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Opportunities in African food and agriculture

African governments and development agencies are now prioritising agriculture to recapture the ‘Africa Rising' narrative after the mid-2014 oil price shock.

It is widely acknowledged that agribusiness is the key to transforming African economies. It was certainly the core message at the 2019 AGRA Forum in Accra, Ghana and a constant topic of discussion during the African Agri Council (AAC) recent West Africa roadshow – the food and agriculture industry will power Africa’s economic transformation.

African governments and development agencies are now prioritising agriculture to recapture the ‘Africa Rising’ narrative after the mid-2014 oil price shock.

The new narrative includes promoting the continent as a business and investment destination with a clear emphasis on “returns outweigh the risks”. The potential for growth in African food and agriculture across the value chain is well documented, however realizing the continent’s full agricultural and food potential will require significant investment – therefore paving the way for improved policies to attract foreign direct investment (FDI) rather than pursuing a donor approach.

Sub-Saharan Africa will need eight times more fertilizer, six times more improved seed, at least $8-billion of investment in basic storage (not including cold-chain investments for horticulture or animal products), and as much as $65-billion in irrigation to fulfill the industry promise. Further investment will be needed in basic infrastructure, such as roads, ports, and energy, plus improvements in regional trade flows, according to a recent Mckinsey report. “The report highlights an attractive landscape for investors, agribusinesses as well as highly innovative African and international start-ups to stimulate growth in the sector,” said Ben Leyka, CEO of African Agri Council.

We need to create an environment for governments, agribusinesses, investors, financial institutions, development financial institutions (DFIs), donors, tax experts, consultants, technology innovators, machinery suppliers as well as seed and fertilizer manufacturers to explore bankable projects, opportunities and conduct the business of food and agriculture, hence the development of the African Agri Investment Indaba (AAII).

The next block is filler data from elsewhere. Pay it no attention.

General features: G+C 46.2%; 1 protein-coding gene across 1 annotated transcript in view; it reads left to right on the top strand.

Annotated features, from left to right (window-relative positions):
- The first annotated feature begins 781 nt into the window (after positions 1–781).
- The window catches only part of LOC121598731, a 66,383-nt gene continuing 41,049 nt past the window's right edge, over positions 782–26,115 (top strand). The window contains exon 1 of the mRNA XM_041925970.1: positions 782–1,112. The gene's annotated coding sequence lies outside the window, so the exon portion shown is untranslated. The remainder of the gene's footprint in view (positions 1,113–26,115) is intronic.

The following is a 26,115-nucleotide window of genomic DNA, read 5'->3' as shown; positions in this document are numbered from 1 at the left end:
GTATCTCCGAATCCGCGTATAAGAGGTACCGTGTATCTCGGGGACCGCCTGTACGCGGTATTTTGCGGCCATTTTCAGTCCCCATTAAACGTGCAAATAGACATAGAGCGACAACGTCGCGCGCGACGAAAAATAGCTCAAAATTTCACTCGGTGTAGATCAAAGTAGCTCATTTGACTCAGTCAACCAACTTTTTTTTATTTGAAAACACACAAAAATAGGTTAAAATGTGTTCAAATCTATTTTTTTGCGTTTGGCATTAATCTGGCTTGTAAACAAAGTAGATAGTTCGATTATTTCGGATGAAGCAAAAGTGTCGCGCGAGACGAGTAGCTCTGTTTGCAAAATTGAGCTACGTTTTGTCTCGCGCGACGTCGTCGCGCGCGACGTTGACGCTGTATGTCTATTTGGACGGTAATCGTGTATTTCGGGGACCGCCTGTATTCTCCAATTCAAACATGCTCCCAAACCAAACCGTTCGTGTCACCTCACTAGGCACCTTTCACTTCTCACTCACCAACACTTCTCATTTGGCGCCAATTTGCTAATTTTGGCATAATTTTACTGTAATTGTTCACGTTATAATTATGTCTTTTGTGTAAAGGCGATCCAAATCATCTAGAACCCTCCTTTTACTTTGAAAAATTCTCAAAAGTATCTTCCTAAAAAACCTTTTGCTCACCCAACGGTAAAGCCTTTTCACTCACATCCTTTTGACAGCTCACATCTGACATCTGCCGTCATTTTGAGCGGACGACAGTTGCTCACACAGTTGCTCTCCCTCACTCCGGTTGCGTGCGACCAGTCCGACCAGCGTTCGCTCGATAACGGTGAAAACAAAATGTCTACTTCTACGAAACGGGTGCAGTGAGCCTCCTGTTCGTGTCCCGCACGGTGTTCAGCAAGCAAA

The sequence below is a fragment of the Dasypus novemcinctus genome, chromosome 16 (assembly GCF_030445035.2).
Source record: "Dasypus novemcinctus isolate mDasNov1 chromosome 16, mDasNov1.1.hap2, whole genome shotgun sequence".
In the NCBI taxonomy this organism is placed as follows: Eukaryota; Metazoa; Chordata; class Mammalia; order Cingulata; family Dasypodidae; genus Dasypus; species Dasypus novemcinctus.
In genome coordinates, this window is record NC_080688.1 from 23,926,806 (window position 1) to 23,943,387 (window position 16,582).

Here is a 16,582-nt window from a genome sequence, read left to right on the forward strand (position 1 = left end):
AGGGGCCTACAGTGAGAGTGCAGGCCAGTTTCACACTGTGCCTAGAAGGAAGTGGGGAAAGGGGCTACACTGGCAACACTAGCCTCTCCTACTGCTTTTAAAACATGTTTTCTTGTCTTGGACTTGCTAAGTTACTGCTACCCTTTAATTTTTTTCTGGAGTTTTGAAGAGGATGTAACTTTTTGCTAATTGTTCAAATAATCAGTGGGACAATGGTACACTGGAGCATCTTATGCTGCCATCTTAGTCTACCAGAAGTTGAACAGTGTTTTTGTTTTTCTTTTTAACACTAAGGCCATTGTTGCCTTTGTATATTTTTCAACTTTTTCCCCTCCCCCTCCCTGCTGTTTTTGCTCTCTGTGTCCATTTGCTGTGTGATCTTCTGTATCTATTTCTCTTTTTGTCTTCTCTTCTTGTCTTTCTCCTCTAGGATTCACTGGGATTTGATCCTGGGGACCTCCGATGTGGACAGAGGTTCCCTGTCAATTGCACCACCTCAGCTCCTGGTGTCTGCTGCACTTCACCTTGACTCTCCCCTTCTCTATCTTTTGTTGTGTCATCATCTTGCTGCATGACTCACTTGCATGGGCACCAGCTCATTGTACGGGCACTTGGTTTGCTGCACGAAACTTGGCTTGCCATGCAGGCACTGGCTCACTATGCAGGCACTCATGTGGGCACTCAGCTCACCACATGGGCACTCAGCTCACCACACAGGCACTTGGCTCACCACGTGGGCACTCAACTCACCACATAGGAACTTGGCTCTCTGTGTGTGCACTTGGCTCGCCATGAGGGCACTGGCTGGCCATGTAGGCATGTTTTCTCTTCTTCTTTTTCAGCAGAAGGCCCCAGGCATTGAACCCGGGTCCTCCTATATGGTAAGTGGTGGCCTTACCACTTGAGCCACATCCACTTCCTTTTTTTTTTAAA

For the past three years, the African Agri Council (AAC) has hosted the African Agri Investment Indaba (AAII) to bring top executives, financiers, investors, project owners and policy makers together to discuss trends that influence food and agribusiness economics and investment landscape over the next decade in Africa. The fourth edition, said Mr. Leyka, focuses on high level closed sessions, investment masterclasses, strategic co-located events and an agri tour across the Western Cape to boost transactional discussions and strategic partnerships.

AAII 2019 will include topics such as Financing of Agri Business: Links Between the Type of Capital Needed for Success, Mix Funding and the Duration of the Traditional Private Equity Fund and Tax Implications in African Food and Agriculture – Technology Adoption Throughout African Food and Agriculture – The Growing Role of Supermarkets in Africa’s Food Security and Commodity Value Chain Development – Africa Food and Agriculture Investment Landscape: Mitigating Political Risks In the Transformation of Agriculture – Successfully Transforming Economies: Africa’s Seismic Shift from Import Reliance to Self-Reliance – Funding the Future and Tackling Thorny Issues: The Next Frontier for Financing Agripreneurs.

“The future of food in the world will depend on what Africa achieves in agriculture,” said Dr Akinwumi Adesina, President of the African Development Bank (AfDB), “…and should therefore should be at the top of the global food security agenda.”

Secure your participation at the 2019 African Agri Investment Indaba


Africa’s agribusiness industry is predicted to reach US$1-trillion by 2030 – a mere 11 years away!